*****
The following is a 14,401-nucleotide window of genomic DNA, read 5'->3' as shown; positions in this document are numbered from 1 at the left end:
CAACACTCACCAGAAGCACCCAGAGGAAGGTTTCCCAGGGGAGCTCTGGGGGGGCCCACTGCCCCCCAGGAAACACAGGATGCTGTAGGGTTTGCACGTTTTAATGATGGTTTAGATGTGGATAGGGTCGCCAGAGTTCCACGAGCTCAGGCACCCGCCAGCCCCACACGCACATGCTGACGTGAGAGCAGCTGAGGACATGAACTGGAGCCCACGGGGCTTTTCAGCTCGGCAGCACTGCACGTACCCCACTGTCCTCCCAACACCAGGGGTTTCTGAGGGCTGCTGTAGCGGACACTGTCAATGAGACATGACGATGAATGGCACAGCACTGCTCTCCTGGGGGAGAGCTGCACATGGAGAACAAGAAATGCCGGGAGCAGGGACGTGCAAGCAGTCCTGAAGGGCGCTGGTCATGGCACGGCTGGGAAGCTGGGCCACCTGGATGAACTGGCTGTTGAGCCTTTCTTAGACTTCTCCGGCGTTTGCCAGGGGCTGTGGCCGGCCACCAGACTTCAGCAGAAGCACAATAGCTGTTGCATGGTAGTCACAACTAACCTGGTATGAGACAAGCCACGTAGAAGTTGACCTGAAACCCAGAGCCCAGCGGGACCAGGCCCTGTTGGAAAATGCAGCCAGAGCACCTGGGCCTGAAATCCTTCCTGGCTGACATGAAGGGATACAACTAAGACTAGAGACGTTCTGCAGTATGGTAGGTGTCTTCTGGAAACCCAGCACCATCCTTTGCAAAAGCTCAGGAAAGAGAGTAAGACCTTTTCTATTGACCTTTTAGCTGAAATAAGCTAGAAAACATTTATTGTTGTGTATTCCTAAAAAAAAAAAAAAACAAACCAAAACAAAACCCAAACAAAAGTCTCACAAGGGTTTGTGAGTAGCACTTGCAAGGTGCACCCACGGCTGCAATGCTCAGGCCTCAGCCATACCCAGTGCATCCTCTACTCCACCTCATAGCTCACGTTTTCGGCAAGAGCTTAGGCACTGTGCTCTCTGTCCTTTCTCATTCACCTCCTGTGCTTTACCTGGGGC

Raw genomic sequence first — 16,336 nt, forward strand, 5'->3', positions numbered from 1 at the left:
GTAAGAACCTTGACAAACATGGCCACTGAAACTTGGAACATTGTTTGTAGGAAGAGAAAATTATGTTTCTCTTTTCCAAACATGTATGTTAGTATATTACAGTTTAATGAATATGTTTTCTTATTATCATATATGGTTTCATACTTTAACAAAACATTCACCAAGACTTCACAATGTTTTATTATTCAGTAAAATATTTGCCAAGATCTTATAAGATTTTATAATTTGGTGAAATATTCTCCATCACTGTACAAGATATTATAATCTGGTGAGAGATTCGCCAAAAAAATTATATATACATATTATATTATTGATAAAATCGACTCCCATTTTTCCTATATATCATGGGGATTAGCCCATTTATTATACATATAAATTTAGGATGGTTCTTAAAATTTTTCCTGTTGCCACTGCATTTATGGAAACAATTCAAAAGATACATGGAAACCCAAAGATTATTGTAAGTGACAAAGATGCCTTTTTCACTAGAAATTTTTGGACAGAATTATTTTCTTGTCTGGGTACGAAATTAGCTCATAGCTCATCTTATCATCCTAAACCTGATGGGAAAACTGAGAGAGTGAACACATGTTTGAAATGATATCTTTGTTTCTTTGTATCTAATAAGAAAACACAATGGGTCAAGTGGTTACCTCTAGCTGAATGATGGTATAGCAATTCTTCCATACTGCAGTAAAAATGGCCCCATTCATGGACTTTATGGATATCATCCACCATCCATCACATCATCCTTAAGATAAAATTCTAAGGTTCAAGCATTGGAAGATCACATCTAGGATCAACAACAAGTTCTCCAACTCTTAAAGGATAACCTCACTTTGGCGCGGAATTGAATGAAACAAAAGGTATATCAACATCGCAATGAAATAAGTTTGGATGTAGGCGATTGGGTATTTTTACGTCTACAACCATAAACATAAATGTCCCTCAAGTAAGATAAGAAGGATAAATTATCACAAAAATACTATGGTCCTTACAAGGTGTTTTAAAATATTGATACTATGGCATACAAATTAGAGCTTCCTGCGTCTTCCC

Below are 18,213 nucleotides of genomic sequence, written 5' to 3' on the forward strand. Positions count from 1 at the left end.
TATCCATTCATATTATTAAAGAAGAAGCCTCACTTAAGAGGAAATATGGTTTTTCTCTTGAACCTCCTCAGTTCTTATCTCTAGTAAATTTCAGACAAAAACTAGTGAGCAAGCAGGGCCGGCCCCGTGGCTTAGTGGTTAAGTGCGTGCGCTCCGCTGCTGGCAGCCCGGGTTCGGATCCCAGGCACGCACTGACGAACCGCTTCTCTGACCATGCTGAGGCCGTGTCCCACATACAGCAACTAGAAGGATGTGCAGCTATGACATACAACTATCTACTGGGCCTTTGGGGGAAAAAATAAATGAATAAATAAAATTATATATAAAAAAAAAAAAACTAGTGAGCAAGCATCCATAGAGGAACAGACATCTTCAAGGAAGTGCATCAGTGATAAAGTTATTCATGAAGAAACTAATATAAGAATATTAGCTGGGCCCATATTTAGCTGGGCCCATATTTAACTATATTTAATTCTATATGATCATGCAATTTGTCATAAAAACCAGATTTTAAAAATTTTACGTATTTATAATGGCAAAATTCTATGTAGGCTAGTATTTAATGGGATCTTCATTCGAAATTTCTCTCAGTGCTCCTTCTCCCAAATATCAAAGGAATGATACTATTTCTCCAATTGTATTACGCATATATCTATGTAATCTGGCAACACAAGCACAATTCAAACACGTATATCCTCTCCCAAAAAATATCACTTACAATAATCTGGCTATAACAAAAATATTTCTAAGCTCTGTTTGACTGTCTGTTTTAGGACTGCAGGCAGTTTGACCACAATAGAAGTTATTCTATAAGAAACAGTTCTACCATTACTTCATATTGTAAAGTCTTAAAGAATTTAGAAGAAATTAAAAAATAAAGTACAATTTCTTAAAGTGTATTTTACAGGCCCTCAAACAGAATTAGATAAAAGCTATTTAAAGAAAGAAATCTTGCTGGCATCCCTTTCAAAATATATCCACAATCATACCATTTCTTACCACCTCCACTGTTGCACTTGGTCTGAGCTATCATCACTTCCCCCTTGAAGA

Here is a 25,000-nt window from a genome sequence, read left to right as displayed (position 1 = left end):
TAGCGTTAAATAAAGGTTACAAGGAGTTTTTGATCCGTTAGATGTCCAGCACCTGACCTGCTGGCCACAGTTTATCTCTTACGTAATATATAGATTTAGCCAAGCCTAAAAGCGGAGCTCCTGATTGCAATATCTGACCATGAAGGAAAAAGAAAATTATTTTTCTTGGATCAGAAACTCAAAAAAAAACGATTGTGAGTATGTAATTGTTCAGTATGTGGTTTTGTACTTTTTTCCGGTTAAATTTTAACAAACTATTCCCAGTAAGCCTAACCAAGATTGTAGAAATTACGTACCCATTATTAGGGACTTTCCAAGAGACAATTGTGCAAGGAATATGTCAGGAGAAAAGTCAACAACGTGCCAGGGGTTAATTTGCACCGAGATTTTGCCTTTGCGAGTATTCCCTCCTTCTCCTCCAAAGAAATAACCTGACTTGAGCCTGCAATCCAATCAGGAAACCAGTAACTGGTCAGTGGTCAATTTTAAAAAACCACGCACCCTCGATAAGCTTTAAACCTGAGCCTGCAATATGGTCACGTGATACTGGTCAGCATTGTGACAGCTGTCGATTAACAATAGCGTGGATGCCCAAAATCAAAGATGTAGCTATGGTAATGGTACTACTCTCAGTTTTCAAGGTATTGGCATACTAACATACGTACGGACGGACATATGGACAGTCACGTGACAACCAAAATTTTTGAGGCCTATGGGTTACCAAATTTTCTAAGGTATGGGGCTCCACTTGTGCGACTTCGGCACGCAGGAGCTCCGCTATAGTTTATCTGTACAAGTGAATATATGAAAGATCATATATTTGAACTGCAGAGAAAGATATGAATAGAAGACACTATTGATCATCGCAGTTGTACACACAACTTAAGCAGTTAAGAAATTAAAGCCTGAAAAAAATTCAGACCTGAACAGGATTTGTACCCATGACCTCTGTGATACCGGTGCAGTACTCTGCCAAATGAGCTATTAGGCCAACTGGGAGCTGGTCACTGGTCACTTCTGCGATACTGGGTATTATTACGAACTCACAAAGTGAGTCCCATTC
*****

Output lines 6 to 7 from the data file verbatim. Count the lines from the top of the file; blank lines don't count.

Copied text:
TATCCATTCATATTATTAAAGAAGAAGCCTCACTTAAGAGGAAATATGGTTTTTCTCTTGAACCTCCTCAGTTCTTATCTCTAGTAAATTTCAGACAAAAACTAGTGAGCAAGCAGGGCCGGCCCCGTGGCTTAGTGGTTAAGTGCGTGCGCTCCGCTGCTGGCAGCCCGGGTTCGGATCCCAGGCACGCACTGACGAACCGCTTCTCTGACCATGCTGAGGCCGTGTCCCACATACAGCAACTAGAAGGATGTGCAGCTATGACATACAACTATCTACTGGGCCTTTGGGGGAAAAAATAAATGAATAAATAAAATTATATATAAAAAAAAAAAAACTAGTGAGCAAGCATCCATAGAGGAACAGACATCTTCAAGGAAGTGCATCAGTGATAAAGTTATTCATGAAGAAACTAATATAAGAATATTAGCTGGGCCCATATTTAGCTGGGCCCATATTTAACTATATTTAATTCTATATGATCATGCAATTTGTCATAAAAACCAGATTTTAAAAATTTTACGTATTTATAATGGCAAAATTCTATGTAGGCTAGTATTTAATGGGATCTTCATTCGAAATTTCTCTCAGTGCTCCTTCTCCCAAATATCAAAGGAATGATACTATTTCTCCAATTGTATTACGCATATATCTATGTAATCTGGCAACACAAGCACAATTCAAACACGTATATCCTCTCCCAAAAAATATCACTTACAATAATCTGGCTATAACAAAAATATTTCTAAGCTCTGTTTGACTGTCTGTTTTAGGACTGCAGGCAGTTTGACCACAATAGAAGTTATTCTATAAGAAACAGTTCTACCATTACTTCATATTGTAAAGTCTTAAAGAATTTAGAAGAAATTAAAAAATAAAGTACAATTTCTTAAAGTGTATTTTACAGGCCCTCAAACAGAATTAGATAAAAGCTATTTAAAGAAAGAAATCTTGCTGGCATCCCTTTCAAAATATATCCACAATCATACCATTTCTTACCACCTCCACTGTTGCACTTGGTCTGAGCTATCATCACTTCCCCCTTGAAGA

Here is a 25,000-nt window from a genome sequence, read left to right as displayed (position 1 = left end):